Business Continuity Planning

Business Continuity Planning

2017, Jul 23    

How is it different from Disaster Recovery you ask? Let me tell ya!

Business Continuity Plan (BCP)

Focuses on sustaining an organization's mission / business process during and after a disruption.

If the technology fails then, business processes become jeopardized, economies of scale dismantle, competitive advantage lost, and viability is suspect until the problem mitigated.

Used in long-term recovery in conjunction with a Continuity of Operations (COOP) Plan.

Continuity of Operations Plan (COOP)

A COOP focuses on restoring an organization's mission essential functions (MEF) at an alternative site and performing those functions for up to 30 days before returning to normal operations. Minor threats or disruptions not typically addressed.

Standard elements include:

  • Program plans and procedures
  • Risk management
  • Budgeting and acquisition of resources
  • Order of succession
  • Delegation of authority
  • Continuity facilities
  • Continuity communication
  • Vital records management
  • Human capital
  • Test, training, and exercise
  • Devolution
  • Reconstitution

Business Impact Analysis

The purpose of the BIA is to be a structure research method that probes how business processes use technology. It’s used to demonstrate an analytical process that captures real evidence of performance and dependency through internal analysis and benchmarking. There are five goals related to conducting a BIA:

  • Identify the core technologies.
  • Identify the core stakeholders
  • Identify the business processes impacted by downtime
  • Prioritization
  • Containment of risk and liability during downtime.

What is the role of the BIA?

The intent is to document how each business unit depends upon technology and what catastrophic effects there would be in the event of a specific form of outage.

How is a BIA conducted?

With an emphasis on business process analysis, dependency studies, metrics, stakeholder roles and responsibilities, consensus-driven evaluation and approval, and functional assessments.

Quantifying Metrics

Metrics can give management something that can be related to dollar terms so that countermeasures can be evaluated in the same way. The expense to safeguard an asset should not exceed that value of the asset.

Exposure Factor

Exposure Factor is the percentage of loss a realized threat would have on a specific asset.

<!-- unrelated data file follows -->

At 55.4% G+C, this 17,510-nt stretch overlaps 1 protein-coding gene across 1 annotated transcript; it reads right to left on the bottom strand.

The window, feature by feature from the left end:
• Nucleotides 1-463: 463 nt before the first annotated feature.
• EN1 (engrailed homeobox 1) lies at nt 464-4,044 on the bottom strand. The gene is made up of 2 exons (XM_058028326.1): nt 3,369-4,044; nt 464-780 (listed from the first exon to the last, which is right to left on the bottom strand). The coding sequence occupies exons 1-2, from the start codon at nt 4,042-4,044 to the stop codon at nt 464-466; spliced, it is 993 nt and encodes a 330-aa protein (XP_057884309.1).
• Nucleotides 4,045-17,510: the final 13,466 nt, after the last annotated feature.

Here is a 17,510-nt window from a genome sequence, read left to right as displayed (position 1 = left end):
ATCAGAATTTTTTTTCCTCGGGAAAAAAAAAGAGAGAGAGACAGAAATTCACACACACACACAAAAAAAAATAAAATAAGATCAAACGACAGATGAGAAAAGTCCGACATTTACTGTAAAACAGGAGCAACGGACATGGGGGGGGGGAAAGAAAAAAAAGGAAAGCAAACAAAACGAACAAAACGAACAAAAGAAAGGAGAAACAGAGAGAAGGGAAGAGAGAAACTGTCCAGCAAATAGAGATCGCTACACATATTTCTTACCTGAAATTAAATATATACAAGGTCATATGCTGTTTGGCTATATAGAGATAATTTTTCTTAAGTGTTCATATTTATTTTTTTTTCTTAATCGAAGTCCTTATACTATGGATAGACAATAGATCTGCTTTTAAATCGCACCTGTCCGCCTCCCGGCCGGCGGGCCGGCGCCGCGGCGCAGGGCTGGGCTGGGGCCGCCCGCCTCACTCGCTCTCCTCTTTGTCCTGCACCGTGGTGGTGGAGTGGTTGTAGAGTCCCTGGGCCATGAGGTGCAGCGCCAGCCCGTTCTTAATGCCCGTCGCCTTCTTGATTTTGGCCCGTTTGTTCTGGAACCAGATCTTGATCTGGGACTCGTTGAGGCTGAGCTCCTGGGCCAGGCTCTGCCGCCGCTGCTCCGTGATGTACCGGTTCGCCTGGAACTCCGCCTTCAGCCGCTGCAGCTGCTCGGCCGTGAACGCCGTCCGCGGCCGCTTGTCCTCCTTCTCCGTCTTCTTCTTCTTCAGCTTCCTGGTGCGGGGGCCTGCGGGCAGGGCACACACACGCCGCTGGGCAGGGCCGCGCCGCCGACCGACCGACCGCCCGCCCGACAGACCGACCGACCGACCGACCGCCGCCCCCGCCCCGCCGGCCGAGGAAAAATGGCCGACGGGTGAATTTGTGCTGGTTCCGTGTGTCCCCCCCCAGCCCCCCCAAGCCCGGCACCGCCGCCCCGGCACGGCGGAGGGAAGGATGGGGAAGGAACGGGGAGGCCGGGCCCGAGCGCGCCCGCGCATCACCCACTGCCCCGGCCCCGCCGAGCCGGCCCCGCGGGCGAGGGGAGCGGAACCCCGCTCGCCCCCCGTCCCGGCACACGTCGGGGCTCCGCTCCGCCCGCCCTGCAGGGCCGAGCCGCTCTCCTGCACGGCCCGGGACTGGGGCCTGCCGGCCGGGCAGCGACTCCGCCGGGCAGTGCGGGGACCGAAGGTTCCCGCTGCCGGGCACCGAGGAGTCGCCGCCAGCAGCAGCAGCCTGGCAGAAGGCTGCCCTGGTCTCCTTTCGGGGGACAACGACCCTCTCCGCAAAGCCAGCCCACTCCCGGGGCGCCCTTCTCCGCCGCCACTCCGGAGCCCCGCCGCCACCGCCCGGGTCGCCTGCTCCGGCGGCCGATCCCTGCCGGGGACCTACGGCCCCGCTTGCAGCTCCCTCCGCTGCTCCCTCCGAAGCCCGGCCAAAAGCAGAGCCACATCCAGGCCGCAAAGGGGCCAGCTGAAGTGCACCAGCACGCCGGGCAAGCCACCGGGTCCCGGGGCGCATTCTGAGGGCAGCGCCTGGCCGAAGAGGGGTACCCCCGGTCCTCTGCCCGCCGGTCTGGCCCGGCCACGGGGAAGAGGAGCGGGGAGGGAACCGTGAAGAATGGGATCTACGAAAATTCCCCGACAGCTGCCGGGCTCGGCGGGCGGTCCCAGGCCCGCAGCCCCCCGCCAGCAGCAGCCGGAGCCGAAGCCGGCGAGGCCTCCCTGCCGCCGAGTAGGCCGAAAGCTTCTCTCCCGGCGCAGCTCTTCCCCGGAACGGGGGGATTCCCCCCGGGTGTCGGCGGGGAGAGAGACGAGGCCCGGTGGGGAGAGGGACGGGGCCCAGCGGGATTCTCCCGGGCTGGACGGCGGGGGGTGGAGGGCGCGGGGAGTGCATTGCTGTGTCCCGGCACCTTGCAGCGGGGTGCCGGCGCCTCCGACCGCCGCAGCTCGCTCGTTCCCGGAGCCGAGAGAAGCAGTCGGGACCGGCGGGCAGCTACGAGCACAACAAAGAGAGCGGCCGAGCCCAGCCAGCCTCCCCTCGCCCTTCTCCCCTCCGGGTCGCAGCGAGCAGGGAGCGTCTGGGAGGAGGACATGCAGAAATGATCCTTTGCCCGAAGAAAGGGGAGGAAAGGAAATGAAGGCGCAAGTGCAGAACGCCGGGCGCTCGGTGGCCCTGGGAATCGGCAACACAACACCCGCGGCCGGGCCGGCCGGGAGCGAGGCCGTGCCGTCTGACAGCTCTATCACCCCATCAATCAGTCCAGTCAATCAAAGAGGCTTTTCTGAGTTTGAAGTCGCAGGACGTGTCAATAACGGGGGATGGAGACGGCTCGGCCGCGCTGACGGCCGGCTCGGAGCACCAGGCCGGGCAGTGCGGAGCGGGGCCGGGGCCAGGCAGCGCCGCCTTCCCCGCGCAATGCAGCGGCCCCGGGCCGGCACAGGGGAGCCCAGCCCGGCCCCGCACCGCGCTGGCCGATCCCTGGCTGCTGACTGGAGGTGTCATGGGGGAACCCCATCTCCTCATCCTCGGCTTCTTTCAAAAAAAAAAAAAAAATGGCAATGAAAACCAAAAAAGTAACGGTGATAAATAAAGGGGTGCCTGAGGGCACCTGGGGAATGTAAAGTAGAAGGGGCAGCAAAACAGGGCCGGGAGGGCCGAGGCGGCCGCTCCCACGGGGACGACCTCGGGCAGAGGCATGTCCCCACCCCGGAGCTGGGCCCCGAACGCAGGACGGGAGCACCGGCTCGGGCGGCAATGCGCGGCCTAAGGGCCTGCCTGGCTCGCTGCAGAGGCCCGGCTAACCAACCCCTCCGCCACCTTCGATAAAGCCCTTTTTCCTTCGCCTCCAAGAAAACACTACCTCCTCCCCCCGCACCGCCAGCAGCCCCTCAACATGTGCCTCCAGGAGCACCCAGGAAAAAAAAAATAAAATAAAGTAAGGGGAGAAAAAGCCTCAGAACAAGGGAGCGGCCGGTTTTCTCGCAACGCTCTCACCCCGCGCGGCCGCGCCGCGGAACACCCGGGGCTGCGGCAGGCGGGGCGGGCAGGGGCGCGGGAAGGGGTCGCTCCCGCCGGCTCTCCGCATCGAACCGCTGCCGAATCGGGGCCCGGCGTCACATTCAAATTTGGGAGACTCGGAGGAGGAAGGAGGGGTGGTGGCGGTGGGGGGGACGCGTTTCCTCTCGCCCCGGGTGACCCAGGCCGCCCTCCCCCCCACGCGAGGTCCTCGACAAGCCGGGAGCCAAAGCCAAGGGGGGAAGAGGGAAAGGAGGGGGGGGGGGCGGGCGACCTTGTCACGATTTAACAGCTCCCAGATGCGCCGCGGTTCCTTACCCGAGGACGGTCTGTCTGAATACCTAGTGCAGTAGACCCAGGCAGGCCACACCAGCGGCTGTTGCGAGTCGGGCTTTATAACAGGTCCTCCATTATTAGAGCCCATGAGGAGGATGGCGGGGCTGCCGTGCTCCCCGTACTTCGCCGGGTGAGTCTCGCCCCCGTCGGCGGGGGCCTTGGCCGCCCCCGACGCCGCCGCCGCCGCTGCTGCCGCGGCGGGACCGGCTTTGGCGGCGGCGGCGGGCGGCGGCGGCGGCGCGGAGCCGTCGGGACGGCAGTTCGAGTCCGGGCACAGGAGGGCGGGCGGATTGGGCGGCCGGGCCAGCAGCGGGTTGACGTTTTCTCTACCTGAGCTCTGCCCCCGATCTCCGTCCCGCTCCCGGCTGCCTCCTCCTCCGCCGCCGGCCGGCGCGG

Single Loss Expectancy (SLE)

Single Loss Expectancy is the monetary amount assigned to the loss due to a single event.

Annual Rate of Occurrence (AR)

Annual Rate of Occurrence is a probability that the risk/threat will happen in any given year.

Annualized Loss Expectancy

Annualized Loss Expectancy is the monetary amount that represents that annually expected loss to an organization from a threat.


How do information system assets relate to critical business functions through BIA?

Say there’s an IT Data Center (an Asset) valued at $450,000.

In executing the TAM, a catastrophic vulnerability is identified: a flood.

It’s projected that a flood would damage 75% of that asset (EF).

This SLE would equal $337,500.

The risk or probability of the threat agent exploiting the vulnerability is ARO.

Annualized Rate of Occurrence is measured as 1 year, 10 years = 0.1

If the company is in a 100-year flood plain, ARO would equal 0.01

Leaving an Annual Loss Expectancy of $3,375.00

How is a BIA presented to senior management?

Risk management, disaster recovery, and contingency planning all require commitment from senior level executives. Arguing the importance of BIA process and how it's relevant to competitive advantage can be explained several ways.

  • Contains the risk of dependencies upon technology to reduce costs.
  • Provides visibility and transparency to business processes.
  • Strengthens stakeholder accountability.
  • Articulates roles and responsibilities.

Recovery Strategies

Before jumping in developing recovery strategies several things need to happen.

  1. Establish clear definitions of what a disaster is.
  2. Create clear lines of authority and responsibility and accountability.
  3. Foster management's commitment to the problem of risk management.
  4. Create a method for analyzing risk similar to that of quality improvement.
  5. Demonstrate quantifiable cost of risk and articulate benefits.
  6. Generate documented outcomes that can be used to evaluate performance.

Areas of concern:

  • Data backup and fault tolerance. Single large or redundant array of drives.
  • Network redundancy and alternative channels of data communication.
  • Power redundancy and shielding. Cleaning and stabilizing power.
  • Catastrophic disasters - Mirror, hot, warm, and cold sites.
  • Asset and Vendor Management. Third parties.

Mitigate the impact of Business Disruption.

Recovery strategies are options, and not every option is practical or feasible. But a Disaster Recovery Plan should articulate how to implement the Recovery Strategy in a time of crisis.

Here is a link to NIST 800-32 REV.1 Enjoy!